• Oculus Rift support on Windows (no current support on Mac/Linux) – including example
  • Quaternion support to Lua (see Examples/LuaQt/Quaternions.fug) as suggested by MC
  • OpenCV flip node (flips images vertically)

UPDATED

  • More work on Firmata digital input pins

FIXED

  • Result of LuaMatrix4x4::IsIdentity() wasn’t being returned correctly
  • MatrixRotateNode was always setting its inputs to zero on load

Fugio Friday – ARToolKit

Happy Fugio Friday!

Today I’m heading to the airport to catch a plane to Cork to speak at MAKE 2017 Symposium about Art and Biology (tickets) including several projects that I’ve worked on using Fugio.

Fugio version 2.5.0 is available for download/update now featuring a new Augmented Reality plugin (utilising the ARToolKit5 library) that allows mixing live video and 3D computer generated graphics in real time.  There are a couple of examples for marker tracking and using the 3D camera.

Last week we had the first Fugio workshop with a fantastic group of intrepid participants.  We covered a lot of topics and it was a great experience for me to see first hand how people find their first experiences with Fugio.

Fugio workshop at Phoenix Brighton

Update your existing installation by running the MaintenanceTool in the Fugio application directory, or download the latest installer:

Download Fugio 2.5.0 for Windows (7, 8, 8.1, 10)

Download Fugio 2.5.0 for macOS (OS X) (Mavericks 10.9+)

NEW

  • ARToolKit plugin (suggested by MC)
  • Added dialog to Video Capture for more control over the resolution, frame rate, and format of the captured image
  • Ceil, Floor, and Round nodes added to Math plugin (suggested by WN)
  • Support for UYUY, 32S, and 32F images
  • DistanceTransform, ConvertTo, Add nodes in OpenCV

UPDATED

  • Linux build up to date (reported by BF)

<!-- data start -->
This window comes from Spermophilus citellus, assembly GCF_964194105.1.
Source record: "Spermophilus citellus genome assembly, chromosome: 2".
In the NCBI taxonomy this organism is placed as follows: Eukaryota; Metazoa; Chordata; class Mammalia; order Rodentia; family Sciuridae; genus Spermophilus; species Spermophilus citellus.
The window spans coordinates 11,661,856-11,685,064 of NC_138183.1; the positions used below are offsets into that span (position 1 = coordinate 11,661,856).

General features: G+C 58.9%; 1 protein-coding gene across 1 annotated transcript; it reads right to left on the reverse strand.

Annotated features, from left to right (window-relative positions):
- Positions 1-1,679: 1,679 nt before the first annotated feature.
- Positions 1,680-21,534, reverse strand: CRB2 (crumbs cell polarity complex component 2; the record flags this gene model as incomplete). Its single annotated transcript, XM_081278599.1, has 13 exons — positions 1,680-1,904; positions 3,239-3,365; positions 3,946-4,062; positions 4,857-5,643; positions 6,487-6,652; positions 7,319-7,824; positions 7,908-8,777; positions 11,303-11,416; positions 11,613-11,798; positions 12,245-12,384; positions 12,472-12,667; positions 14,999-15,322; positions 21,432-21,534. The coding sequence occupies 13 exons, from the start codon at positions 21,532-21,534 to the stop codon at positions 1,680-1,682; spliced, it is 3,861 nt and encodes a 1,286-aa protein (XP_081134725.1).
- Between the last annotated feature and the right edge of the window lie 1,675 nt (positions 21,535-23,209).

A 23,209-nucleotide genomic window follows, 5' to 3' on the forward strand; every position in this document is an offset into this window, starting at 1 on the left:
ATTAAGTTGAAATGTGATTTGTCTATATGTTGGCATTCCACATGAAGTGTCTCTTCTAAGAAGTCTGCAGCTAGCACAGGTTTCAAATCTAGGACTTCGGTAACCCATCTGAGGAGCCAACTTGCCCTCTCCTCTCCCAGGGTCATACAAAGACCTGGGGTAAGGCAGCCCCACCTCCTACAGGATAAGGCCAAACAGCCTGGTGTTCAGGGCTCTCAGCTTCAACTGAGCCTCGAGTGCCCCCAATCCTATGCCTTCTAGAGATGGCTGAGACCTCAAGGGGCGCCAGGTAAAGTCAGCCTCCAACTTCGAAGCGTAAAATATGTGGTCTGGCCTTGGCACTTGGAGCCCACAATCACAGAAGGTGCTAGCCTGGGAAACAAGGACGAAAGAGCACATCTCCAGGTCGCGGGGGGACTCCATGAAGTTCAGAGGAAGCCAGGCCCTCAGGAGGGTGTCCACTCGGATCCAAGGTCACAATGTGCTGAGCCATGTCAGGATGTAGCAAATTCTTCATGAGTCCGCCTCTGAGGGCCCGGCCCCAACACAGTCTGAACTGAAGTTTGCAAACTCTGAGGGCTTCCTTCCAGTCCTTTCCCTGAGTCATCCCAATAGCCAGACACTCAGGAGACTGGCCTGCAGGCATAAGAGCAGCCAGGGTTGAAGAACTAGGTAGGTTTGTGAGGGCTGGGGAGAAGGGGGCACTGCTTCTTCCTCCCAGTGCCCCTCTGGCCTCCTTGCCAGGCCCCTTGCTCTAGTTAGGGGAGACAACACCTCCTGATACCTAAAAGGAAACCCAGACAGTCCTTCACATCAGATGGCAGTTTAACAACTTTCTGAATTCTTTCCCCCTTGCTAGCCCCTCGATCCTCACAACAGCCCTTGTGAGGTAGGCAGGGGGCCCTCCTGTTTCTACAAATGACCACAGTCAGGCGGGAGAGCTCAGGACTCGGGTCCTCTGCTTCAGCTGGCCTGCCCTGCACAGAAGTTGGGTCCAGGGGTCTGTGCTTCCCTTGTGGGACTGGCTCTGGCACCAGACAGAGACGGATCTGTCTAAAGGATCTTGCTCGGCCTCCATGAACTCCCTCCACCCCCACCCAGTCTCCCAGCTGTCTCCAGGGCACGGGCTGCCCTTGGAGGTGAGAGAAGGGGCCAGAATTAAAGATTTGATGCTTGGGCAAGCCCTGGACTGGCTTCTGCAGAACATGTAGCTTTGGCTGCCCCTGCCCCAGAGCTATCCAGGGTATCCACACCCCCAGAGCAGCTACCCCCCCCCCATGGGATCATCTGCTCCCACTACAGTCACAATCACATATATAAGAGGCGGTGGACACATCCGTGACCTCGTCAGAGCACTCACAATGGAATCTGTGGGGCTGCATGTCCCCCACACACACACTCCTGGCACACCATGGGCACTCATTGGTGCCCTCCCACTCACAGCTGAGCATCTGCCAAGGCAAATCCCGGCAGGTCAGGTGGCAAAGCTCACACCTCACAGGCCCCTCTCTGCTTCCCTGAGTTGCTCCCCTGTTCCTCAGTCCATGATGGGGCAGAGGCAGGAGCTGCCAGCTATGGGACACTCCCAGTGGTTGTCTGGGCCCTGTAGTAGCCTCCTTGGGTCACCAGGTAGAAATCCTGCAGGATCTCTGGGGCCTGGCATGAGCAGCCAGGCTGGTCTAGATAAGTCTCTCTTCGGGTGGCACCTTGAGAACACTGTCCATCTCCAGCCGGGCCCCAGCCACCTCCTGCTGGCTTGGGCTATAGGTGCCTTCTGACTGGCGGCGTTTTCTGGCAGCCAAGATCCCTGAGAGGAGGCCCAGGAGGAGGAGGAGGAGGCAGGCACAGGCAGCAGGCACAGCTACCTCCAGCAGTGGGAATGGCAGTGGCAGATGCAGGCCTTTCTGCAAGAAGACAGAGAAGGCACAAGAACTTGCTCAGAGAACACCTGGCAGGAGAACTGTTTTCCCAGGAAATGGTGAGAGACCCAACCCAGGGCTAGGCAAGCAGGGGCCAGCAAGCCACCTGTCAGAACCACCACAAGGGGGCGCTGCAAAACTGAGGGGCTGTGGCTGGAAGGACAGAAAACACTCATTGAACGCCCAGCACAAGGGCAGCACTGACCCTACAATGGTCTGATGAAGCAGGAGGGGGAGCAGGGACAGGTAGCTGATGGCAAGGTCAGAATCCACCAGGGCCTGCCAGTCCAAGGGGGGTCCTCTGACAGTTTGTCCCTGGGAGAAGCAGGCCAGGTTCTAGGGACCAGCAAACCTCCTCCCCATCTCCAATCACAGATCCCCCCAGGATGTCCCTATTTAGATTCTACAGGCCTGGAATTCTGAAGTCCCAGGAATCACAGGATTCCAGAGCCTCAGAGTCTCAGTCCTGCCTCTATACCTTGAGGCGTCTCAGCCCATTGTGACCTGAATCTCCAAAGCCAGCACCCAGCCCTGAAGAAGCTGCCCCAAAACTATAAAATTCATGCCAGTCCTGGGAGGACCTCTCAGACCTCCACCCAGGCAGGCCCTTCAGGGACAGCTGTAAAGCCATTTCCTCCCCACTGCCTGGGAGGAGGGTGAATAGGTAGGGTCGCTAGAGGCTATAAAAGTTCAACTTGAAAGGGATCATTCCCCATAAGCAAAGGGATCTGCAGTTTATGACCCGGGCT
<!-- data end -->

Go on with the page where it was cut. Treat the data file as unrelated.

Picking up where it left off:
FIXED

  • PortMidi could crash if there weren’t any devices when a MIDI Input node was added (reported by AS)
  • Stability fixes for TCP Send/Receive

Fugio Friday: OpenCV, dlib, and Video Capture

Happy Fugio Friday!

This week I’ve been preparing for the first Fugio workshop that’s taking place on Saturday at Phoenix Brighton.

The focus of the workshop is on interactivity so I’ve added THREE new plugins: OpenCV – which is a fantastic collection of image processing algorithms, dlib – a library of machine learning tools that I’ve used for a face tracking node, and the rather nice Video Capture cross platform library by roxlu.

There’s also fixes and improvements to the Firmata plugin, so working with Arduino should be quicker and easier.

Update your existing installation by running the MaintenanceTool in the Fugio application directory, or download the latest installer:

Download Fugio 2.4.0 for Windows (7, 8, 8.1, 10)

Download Fugio 2.4.0 for macOS (OS X) (Mavericks 10.9+)

NEW

  • OpenCV, dlib, and Video Capture plugins
  • Nodes: Background Subtraction, Cascade Classifier, Dilate, EqualizeHist, Erode, Find Contours, Grayscale, Image Convert, Image Homography, Image Threshold, InPaint, InRange, Moments, Face Features, Media Timeline
  • Examples: Video Capture, Colour Tracker, Face Detect Smile, and Media Timeline
  • YUV420P support
  • Rect/RectF support to ArrayPin

UPDATED

  • SerialInput/Output show status of connected device
  • Added formats and scaling to FFMPEG ImageConvertNode

FIXED

  • Firmata input pins weren’t working (reported by J. Gutierrez)
  • General Firmata clean-up
  • MediaProcessorNode wasn’t working
  • LuaImage wasn’t accessing input images properly
  • BGR, RGB, and YUV422 formats weren’t being handled correctly in FFMPEG ImageConvertNode